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Buying Shares in Aldi; Buying Shares in Lidl

Buy Shares in Aldi

As two of the most popular supermarkets in Europe, there are a lot of first-time investors asking whether it is possible to buy shares in Lidl and Aldi, and if so, how?

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It is not possible to buy shares in these two German supermarkets. So why can’t you buy shares in Lidi or Aldi? Well, it’s not because they are German, as some misinformed people seem to be suggesting, and is merely because they are privately owned and not publicly traded. Simply put, not all businesses are available on the stock markets because not all businesses want to open up to the public. As it happens, both of these two supermarkets are owned by families who like to stay out of the public eye.




Not all is lost though, so read on if you are seeking to invest your money in one of these two supermarkets.

Lidl Share Price: History

Buy Shares in Lidl

Lidl can be traced all of the way back to the 1930s in Germany. It was founded as a wholesaler of groceries, offering bulk products for low prices. In the 1970s it had become a household name and in the decades that followed it expanded into other countries, including the United Kingdom, Greece and Spain. In the United Kingdom alone, where Lidl opened their first store in 1994, they now have over 600 stores and are creating more every year.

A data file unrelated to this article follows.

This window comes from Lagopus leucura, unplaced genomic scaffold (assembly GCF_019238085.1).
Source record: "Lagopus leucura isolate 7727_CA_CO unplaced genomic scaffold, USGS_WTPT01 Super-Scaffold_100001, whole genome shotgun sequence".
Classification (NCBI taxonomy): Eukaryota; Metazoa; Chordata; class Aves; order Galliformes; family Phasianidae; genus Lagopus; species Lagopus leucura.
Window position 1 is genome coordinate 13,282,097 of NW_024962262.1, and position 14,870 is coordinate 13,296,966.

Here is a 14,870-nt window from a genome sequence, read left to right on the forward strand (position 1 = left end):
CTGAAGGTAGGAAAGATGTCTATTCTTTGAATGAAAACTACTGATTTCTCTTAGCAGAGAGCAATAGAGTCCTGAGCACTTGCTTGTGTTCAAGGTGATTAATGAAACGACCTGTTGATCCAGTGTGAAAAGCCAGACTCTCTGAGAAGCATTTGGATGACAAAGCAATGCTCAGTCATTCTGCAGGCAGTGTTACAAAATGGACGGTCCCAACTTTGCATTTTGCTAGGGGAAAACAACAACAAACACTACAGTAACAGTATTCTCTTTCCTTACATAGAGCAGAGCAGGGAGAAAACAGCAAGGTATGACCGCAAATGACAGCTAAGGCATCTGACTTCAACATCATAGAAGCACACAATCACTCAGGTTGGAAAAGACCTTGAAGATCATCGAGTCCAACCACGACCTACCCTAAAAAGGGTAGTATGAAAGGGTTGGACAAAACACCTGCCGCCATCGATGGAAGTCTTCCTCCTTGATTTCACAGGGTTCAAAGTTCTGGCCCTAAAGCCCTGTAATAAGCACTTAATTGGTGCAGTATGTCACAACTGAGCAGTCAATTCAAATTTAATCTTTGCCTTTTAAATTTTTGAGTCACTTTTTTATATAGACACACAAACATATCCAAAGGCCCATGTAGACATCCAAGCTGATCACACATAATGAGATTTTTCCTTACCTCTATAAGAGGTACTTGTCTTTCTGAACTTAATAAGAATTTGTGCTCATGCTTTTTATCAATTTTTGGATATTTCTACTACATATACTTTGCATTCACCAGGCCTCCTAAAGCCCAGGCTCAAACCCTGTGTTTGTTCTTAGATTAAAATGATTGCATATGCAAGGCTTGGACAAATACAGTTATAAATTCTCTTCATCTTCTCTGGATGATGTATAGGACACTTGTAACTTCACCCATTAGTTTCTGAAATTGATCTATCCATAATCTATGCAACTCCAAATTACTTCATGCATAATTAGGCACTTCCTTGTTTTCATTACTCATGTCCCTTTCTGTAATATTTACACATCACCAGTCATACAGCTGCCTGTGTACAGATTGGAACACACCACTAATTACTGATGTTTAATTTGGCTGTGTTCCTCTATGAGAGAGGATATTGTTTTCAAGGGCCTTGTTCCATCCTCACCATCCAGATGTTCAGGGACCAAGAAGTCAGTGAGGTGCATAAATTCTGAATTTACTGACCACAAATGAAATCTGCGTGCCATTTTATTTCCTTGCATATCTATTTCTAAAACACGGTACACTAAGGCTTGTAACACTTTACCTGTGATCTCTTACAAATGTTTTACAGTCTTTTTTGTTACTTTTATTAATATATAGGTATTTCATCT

Aldi Stock Price: History

Aldi is a good few decades older than Lidl and was founded by Anna Albrecht in the town of Essen, Germany, in 1914. In the late 1940s her two sons took over and the brand expanded.

Aldi was innovative, and that’s what made it so popular. Back then grocery stores kept everything behind the counter and the staff at the store would help the customer to do their shop. When self-service stores did open (Aldi were not the first) they spent a lot of time stocking the shelves and restocking the shelves, and this wasted a lot of valuable time because they needed to pay people to do those jobs and pay others to work the counter.

Their suppliers used to deliver goods in the back, after which point the parcels would be opened and stocked on the shelves. The brothers realized that they could simply direct their suppliers to drop the products, still on their pallets, in the store, sticking on prices and allowing customers to dig through, doing their work for them. This allowed them to make huge savings, which they passed onto their customers.

By the 1950s Aldi had 4 locations and in the 1960s they expanded to over 200. In the 1970s they expanded into the United States and then in the decades that followed they moved into the United Kingdom, Ireland, Slovenia, Australia, Hungary and more countries, whilst also further developing the chain in their home country and across the United States.




What Does Aldi Mean?

Buy Aldi Stock
As stated above, Aldi was opened by Anna Albrecht, but in the beginning it was actually known as Albrecht Discount. In the 1960s the two sons who had taken over the store shortened it to Aldi, using the first two letters of both Albrecht and Discount.

What Does Lidl Mean?